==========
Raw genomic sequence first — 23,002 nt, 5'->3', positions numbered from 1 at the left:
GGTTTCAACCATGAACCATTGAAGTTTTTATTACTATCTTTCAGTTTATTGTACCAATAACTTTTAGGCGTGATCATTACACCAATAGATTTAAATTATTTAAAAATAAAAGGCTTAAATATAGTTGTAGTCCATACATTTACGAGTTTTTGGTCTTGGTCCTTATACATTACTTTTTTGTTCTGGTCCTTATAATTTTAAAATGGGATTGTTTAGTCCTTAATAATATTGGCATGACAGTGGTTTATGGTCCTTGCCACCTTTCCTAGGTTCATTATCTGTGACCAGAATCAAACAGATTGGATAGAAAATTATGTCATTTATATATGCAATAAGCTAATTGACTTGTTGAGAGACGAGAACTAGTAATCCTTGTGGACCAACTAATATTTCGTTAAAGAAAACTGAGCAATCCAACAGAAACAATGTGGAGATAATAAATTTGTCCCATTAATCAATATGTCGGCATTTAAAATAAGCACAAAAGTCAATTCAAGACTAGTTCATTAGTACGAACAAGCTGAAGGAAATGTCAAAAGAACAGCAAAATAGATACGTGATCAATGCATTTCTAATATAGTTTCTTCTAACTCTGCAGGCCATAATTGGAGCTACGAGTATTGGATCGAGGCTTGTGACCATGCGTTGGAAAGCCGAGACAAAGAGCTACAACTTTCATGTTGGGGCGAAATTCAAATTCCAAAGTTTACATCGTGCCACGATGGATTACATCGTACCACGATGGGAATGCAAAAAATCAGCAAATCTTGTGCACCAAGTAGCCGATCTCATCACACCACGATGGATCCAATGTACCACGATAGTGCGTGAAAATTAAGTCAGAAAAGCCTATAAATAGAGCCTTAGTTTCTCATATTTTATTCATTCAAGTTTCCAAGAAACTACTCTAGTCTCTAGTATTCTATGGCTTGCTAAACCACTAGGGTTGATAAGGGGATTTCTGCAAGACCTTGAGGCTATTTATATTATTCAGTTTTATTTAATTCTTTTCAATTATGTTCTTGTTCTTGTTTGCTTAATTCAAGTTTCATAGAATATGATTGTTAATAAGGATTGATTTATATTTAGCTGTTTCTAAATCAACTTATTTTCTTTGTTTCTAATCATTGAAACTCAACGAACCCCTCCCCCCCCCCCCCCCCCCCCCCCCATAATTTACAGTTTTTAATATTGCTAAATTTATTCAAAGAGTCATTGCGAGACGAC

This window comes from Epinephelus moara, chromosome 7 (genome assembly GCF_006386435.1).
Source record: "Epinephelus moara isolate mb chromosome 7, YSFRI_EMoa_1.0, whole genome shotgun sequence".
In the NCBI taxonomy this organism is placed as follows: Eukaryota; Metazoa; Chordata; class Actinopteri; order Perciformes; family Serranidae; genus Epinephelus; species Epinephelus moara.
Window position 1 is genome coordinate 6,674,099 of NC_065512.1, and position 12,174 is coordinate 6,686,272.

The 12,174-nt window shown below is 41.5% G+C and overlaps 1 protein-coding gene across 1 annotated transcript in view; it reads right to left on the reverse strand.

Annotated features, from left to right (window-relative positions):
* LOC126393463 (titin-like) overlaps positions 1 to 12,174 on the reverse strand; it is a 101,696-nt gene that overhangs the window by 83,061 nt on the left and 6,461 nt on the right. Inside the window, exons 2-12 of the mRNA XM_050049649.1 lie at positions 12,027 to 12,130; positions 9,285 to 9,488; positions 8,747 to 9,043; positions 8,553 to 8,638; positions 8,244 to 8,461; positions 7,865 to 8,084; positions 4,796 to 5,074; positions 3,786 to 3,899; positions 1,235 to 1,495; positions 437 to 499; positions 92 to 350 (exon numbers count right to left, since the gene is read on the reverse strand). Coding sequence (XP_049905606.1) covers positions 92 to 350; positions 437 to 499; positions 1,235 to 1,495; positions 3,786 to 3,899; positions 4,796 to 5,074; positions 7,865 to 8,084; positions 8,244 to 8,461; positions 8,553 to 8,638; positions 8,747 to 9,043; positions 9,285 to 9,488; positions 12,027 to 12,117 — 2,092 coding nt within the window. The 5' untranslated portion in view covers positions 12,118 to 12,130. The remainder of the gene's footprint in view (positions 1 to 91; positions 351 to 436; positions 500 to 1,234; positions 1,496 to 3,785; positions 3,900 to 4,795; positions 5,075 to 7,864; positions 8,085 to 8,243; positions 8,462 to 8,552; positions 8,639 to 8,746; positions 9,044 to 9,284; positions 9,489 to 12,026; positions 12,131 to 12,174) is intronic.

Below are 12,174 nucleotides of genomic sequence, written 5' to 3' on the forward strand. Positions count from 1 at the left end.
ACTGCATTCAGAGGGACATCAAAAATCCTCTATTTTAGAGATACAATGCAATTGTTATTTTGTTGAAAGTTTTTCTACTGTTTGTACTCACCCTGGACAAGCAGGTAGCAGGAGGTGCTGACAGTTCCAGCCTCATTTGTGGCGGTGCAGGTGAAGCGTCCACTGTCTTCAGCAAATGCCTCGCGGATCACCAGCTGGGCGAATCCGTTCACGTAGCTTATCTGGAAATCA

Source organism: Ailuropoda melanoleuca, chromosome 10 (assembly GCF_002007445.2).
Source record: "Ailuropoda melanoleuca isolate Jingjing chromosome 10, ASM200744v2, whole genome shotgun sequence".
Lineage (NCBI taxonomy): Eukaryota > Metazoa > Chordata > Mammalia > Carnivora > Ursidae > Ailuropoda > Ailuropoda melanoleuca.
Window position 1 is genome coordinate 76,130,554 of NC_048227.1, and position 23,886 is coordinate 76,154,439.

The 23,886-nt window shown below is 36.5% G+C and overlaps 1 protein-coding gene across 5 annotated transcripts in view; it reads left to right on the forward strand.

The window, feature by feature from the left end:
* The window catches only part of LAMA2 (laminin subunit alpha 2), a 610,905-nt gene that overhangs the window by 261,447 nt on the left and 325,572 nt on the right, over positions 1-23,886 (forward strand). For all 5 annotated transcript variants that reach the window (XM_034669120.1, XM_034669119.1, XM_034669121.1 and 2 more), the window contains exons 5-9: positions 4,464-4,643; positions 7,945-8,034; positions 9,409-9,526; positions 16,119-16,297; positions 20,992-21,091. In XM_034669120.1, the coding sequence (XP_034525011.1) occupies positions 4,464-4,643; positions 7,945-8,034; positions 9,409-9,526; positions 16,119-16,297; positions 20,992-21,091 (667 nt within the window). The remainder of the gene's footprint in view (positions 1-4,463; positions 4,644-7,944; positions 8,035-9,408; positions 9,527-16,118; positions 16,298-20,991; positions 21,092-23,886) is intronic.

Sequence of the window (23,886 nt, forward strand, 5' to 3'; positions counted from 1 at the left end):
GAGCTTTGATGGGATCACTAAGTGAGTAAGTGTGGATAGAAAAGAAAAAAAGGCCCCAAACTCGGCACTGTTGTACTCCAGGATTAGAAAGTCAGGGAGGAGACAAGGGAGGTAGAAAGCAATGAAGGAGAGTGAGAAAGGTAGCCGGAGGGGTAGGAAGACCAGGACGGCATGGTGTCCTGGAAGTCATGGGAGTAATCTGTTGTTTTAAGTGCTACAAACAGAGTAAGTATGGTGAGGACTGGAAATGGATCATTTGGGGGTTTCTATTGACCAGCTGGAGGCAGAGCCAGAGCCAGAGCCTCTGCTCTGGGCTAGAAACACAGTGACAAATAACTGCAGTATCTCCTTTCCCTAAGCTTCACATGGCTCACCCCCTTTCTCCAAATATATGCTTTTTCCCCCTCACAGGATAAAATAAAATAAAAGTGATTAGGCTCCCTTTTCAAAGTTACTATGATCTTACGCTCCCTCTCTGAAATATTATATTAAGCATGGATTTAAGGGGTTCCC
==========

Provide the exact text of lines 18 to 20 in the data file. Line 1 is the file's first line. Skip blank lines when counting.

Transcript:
* The window catches only part of LAMA2 (laminin subunit alpha 2), a 610,905-nt gene that overhangs the window by 261,447 nt on the left and 325,572 nt on the right, over positions 1-23,886 (forward strand). For all 5 annotated transcript variants that reach the window (XM_034669120.1, XM_034669119.1, XM_034669121.1 and 2 more), the window contains exons 5-9: positions 4,464-4,643; positions 7,945-8,034; positions 9,409-9,526; positions 16,119-16,297; positions 20,992-21,091. In XM_034669120.1, the coding sequence (XP_034525011.1) occupies positions 4,464-4,643; positions 7,945-8,034; positions 9,409-9,526; positions 16,119-16,297; positions 20,992-21,091 (667 nt within the window). The remainder of the gene's footprint in view (positions 1-4,463; positions 4,644-7,944; positions 8,035-9,408; positions 9,527-16,118; positions 16,298-20,991; positions 21,092-23,886) is intronic.

Sequence of the window (23,886 nt, forward strand, 5' to 3'; positions counted from 1 at the left end):
GAGCTTTGATGGGATCACTAAGTGAGTAAGTGTGGATAGAAAAGAAAAAAAGGCCCCAAACTCGGCACTGTTGTACTCCAGGATTAGAAAGTCAGGGAGGAGACAAGGGAGGTAGAAAGCAATGAAGGAGAGTGAGAAAGGTAGCCGGAGGGGTAGGAAGACCAGGACGGCATGGTGTCCTGGAAGTCATGGGAGTAATCTGTTGTTTTAAGTGCTACAAACAGAGTAAGTATGGTGAGGACTGGAAATGGATCATTTGGGGGTTTCTATTGACCAGCTGGAGGCAGAGCCAGAGCCAGAGCCTCTGCTCTGGGCTAGAAACACAGTGACAAATAACTGCAGTATCTCCTTTCCCTAAGCTTCACATGGCTCACCCCCTTTCTCCAAATATATGCTTTTTCCCCCTCACAGGATAAAATAAAATAAAAGTGATTAGGCTCCCTTTTCAAAGTTACTATGATCTTACGCTCCCTCTCTGAAATATTATATTAAGCATGGATTTAAGGGGTTCCC